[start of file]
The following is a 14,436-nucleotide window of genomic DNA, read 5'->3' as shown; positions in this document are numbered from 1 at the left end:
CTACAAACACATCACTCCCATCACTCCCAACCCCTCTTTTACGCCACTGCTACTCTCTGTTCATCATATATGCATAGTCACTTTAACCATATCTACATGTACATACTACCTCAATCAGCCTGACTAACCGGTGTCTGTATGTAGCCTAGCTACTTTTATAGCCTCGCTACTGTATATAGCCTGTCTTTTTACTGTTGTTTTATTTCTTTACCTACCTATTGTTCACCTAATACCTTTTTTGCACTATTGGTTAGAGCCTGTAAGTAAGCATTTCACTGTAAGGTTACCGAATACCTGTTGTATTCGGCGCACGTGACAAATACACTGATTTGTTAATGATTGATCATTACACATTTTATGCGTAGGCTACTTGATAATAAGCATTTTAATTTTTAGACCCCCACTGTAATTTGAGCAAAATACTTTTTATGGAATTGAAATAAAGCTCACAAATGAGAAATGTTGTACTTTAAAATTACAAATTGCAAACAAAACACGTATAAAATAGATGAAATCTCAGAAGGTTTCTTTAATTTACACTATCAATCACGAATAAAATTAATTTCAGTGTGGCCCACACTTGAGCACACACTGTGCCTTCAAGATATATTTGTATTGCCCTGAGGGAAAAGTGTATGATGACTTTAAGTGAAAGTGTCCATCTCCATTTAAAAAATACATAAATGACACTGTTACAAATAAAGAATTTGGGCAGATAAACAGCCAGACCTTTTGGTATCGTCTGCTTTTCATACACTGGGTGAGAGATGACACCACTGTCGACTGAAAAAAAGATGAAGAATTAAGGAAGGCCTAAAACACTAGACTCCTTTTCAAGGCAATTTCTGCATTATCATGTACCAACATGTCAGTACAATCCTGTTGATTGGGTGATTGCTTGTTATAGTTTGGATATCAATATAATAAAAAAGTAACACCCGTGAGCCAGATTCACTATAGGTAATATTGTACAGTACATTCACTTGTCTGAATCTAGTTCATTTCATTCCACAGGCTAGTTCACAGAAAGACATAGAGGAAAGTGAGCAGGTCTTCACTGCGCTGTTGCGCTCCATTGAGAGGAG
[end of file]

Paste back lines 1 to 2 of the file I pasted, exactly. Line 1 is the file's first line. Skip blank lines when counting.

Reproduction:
The following is a 14,436-nucleotide window of genomic DNA, read 5'->3' as shown; positions in this document are numbered from 1 at the left end:
CTACAAACACATCACTCCCATCACTCCCAACCCCTCTTTTACGCCACTGCTACTCTCTGTTCATCATATATGCATAGTCACTTTAACCATATCTACATGTACATACTACCTCAATCAGCCTGACTAACCGGTGTCTGTATGTAGCCTAGCTACTTTTATAGCCTCGCTACTGTATATAGCCTGTCTTTTTACTGTTGTTTTATTTCTTTACCTACCTATTGTTCACCTAATACCTTTTTTGCACTATTGGTTAGAGCCTGTAAGTAAGCATTTCACTGTAAGGTTACCGAATACCTGTTGTATTCGGCGCACGTGACAAATACACTGATTTGTTAATGATTGATCATTACACATTTTATGCGTAGGCTACTTGATAATAAGCATTTTAATTTTTAGACCCCCACTGTAATTTGAGCAAAATACTTTTTATGGAATTGAAATAAAGCTCACAAATGAGAAATGTTGTACTTTAAAATTACAAATTGCAAACAAAACACGTATAAAATAGATGAAATCTCAGAAGGTTTCTTTAATTTACACTATCAATCACGAATAAAATTAATTTCAGTGTGGCCCACACTTGAGCACACACTGTGCCTTCAAGATATATTTGTATTGCCCTGAGGGAAAAGTGTATGATGACTTTAAGTGAAAGTGTCCATCTCCATTTAAAAAATACATAAATGACACTGTTACAAATAAAGAATTTGGGCAGATAAACAGCCAGACCTTTTGGTATCGTCTGCTTTTCATACACTGGGTGAGAGATGACACCACTGTCGACTGAAAAAAAGATGAAGAATTAAGGAAGGCCTAAAACACTAGACTCCTTTTCAAGGCAATTTCTGCATTATCATGTACCAACATGTCAGTACAATCCTGTTGATTGGGTGATTGCTTGTTATAGTTTGGATATCAATATAATAAAAAAGTAACACCCGTGAGCCAGATTCACTATAGGTAATATTGTACAGTACATTCACTTGTCTGAATCTAGTTCATTTCATTCCACAGGCTAGTTCACAGAAAGACATAGAGGAAAGTGAGCAGGTCTTCACTGCGCTGTTGCGCTCCATTGAGAGGAG